The increasingly indispensable Mike Hersh has found yet another way to be indispensable. Mike’s wife works with woman named Lynn Farrell, who has an unusual line on her résumé: Back in the mid-1970s, she was a live mascot for a big league ballclub. Specifically, she was Mrs. Met. You can see a few shots of her plying her trade alongside Mr. Met in these photos.
Mike and his wife recently arranged for me to interview Lynn about her experiences. Here’s how it went:
Uni Watch: First and foremost, let’s clear up one very important thing: Were you Mrs. Met or Lady Met?
Lynn Farrell: They told me I was Mrs. Met. And when I signed an autograph, that’s how I signed it.
UW: How did you get this job?
LF: My father, Dan Farrell, was a photographer for the Daily News in New York for 50 years, and he mainly covered sports. He heard about the job, and he told me about it.
UW: So you just applied for it..?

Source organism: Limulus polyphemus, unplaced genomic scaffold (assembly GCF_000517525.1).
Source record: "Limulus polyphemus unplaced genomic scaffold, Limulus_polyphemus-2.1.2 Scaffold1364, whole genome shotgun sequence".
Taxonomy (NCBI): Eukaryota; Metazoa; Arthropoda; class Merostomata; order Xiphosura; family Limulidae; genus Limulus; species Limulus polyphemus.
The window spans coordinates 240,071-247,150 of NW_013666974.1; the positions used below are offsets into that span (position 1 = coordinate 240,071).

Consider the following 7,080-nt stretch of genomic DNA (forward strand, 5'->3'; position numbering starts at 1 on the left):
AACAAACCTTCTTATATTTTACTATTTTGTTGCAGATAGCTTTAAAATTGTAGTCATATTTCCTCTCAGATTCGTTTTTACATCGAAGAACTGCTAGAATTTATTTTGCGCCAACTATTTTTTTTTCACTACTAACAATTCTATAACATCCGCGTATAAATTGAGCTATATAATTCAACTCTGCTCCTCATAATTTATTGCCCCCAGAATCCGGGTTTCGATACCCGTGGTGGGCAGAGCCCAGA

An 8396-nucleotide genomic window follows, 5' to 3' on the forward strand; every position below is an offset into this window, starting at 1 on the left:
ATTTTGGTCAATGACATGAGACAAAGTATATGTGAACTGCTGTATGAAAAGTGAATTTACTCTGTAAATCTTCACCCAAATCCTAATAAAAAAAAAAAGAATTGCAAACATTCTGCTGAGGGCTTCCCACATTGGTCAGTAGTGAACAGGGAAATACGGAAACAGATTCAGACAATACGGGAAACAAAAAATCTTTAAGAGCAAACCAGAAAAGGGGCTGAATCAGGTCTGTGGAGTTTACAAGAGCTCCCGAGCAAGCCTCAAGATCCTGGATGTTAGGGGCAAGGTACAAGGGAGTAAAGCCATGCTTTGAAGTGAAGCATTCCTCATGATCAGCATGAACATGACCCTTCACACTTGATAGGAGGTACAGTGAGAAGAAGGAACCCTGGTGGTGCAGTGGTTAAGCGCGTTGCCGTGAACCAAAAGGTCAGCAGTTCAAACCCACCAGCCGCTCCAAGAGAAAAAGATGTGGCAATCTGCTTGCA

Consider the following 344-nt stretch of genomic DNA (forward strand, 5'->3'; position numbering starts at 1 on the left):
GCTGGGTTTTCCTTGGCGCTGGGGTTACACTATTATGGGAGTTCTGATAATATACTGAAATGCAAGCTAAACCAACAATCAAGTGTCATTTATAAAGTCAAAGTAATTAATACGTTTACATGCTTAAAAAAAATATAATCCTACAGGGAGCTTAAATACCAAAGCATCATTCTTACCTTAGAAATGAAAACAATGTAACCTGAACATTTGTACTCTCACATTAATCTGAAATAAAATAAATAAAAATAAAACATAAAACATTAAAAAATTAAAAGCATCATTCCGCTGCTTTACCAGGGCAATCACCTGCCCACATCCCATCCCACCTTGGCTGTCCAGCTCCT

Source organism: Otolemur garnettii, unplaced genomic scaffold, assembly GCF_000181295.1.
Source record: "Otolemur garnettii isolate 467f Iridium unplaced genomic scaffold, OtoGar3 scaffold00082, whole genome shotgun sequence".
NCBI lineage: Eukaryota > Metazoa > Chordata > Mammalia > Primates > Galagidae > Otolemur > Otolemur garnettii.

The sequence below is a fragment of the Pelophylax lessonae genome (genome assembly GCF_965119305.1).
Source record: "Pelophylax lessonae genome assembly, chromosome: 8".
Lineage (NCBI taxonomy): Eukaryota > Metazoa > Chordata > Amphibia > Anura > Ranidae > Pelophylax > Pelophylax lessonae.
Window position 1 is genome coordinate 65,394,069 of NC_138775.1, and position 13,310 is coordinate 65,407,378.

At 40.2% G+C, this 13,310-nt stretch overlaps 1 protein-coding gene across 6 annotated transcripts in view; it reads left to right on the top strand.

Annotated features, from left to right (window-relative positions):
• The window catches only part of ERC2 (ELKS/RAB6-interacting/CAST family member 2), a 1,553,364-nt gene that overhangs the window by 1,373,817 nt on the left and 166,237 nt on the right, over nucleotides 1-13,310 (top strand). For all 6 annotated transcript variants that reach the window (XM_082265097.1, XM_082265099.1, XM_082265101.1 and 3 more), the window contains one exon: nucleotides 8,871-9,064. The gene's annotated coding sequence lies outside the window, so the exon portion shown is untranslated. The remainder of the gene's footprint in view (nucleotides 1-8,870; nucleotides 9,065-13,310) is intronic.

LF: It was more like he kinda had an “in,” and I got the job. He brought me over to Shea Stadium, and they handed me the dress with the cape and the head. The eyes were metal screens.
UW: What year was this?
LF: That was 1975.
UW: And how old were you then?
LF: I was 17.
UW: Were you a Mets fan?
LF: Yes, I was a big Mets fan. I grew up on Long Island, and my dad would often take us to the ballpark when he was working. We’d sit up in press booth to watch the games.
UW: So this was like a dream job for you. Did you have it just for that one year?
LF: No — two years. And that head was made of plaster of paris. It was so heavy! I was like 100 pounds at the time, so if I leaned a little to one side, I almost toppled over. Nowadays, when you look at Mr. Met, it looks like his head is all foam.
UW: Yeah, he’s spoiled.
LF: He doesn’t need neck muscles like I did.
UW: For those two seasons that you worked, did you work with the same Mr. Met, or was it two different guys?